Every year brings a number of changes in various financial rules and regs that impact our personal financial planning. Here’s a guide to some of the more significant changes for 2016.
If you participate in a 401(k), 403(b), 457(b) or the federal government’s Thrift Savings Plan, you can contribute $18,000 in 2016—the same as in 2015. Participants age 50 or older can add another $6,000—again, no change from 2015.
Those contributing to an IRA are stuck with the same $5,500 limit that was in place for 2015. Those age 50 and older can add another $1,000—again, the same as in 2015.
Some IRA contributors (those not covered by a workplace plan but married to someone who is) can make a bit more money in 2016 and still deduct the amount of their contribution. For others, the income limits remain as they were in 2015. The details are available on the IRS web site.
Health Savings Accounts
For those with a high-deductible health insurance plan, singles can save $3,350—the same limit as in 2015. Families can save $6,750—up from $6,650. If you are 55 or older, or will turn 55 in 2016, you can save an additional $1,000—unchanged from 2015.
In order to be able to use a health savings account, your health insurance deductible is not required to be any higher than it was in 2015. For singles, it needs to be at least $1,300. For families, it needs to be at least $2,600.
Remember, money you contribute to an HSA is tax deductible and unused money can be carried over from year to year. An HSA can even serve as an additional tax-advantaged way to save for retirement expenses.
There’s more information about HSA rules and regs here.
If you’re eligible to contribute to a flexible spending account where you work, the IRS has kept the contribution limit to $2,550 in 2016—the same as it was in 2015. In 2014, the IRS loosened the use it or lose it restriction that applied to FSAs, giving employers the freedom to allow employees to carry over up to $500 of unused FSA money from one year to the next or to use up unspent money in a two-and-a-half month grace period at the start of a new year. Employers are not obligated to offer either benefit, so check with your HR department to find out about your company’s policies.
Tax Brackets, Standard Deductions, and Personal Exemptions
Tax brackets have been adjusted for inflation. You can see all the details in this Forbes article.
The standard deductions remain as they were in 2015—$6,300 for singles and $12,600 for married couples filing jointly.
The personal exemption amount is $4,050 for 2016—up from $4,000 in 2015.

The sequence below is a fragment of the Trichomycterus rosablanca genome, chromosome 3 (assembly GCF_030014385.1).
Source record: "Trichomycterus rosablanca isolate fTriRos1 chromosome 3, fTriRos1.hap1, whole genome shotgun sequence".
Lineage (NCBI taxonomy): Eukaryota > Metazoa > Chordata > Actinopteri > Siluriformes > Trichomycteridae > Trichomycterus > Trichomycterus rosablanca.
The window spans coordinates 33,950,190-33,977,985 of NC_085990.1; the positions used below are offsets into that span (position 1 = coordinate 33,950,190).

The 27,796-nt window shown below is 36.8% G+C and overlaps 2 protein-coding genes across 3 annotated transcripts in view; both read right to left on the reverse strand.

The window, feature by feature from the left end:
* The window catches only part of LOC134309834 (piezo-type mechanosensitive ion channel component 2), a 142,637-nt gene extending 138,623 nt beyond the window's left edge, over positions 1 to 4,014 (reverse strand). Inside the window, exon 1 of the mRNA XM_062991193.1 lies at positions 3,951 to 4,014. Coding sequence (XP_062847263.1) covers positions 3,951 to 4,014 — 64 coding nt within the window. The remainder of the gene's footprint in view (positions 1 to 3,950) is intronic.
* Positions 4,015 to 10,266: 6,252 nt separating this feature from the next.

Social Security and Medicare
The Social Security withholding rate will remain as it has been—6.2% of income for employees and 6.2% for employers. The maximum amount of earnings subject to Social Security tax remains at $118,500.
The Medicare withholding rate will remain as it has been as well—1.45% of income paid by employees and 1.45% paid by employers. There is no limit on the amount of income subject to this tax.
High earners will continue to be subject to two additional Medicare taxes thanks to provisions in the Affordable Care Act. First, an additional .9% Medicare tax is owed on income above $200,000 for singles or $250,000 for married couples filing jointly. Those income thresholds are unchanged from 2015.
Second, anyone making more than the income thresholds just mentioned may be subject to an additional 3.8% Medicare tax on investment income, including interest, dividends, capital gains, the taxable portion of annuity payments, and more. This tax is owed on the lesser of net investment income for the year or the extent to which modified adjusted gross income (MAGI) exceeds the thresholds mentioned above. The tax is not owed if MAGI does not exceed those thresholds. If income does exceed those thresholds, the tax is only owed to the degree that there is net investment income.
Those receiving Social Security will see no cost-of-living increase in their checks in 2016 because the government’s Consumer Price Index showed no increase.
If you use your vehicle for business purposes (does not include commuting), you’ll be able to deduct 54 cents a mile in 2016—down from 57.5 cents in 2015. The deductible rate for medical or moving purposes is lower as well in 2016, at 19 cents per mile—down from 23 cents per mile in 2015. The rate when using your vehicle for charitable purposes remains as it was in 2015: 14 cents per mile.
Very few households have to worry about federal estate taxes anymore due to high estate tax exemptions. In 2016, that exemption is $5.45 million per person—up from $5.43 million. Married couples can make use of twice that amount.
How will these changes impact your budget or other financial planning for 2016?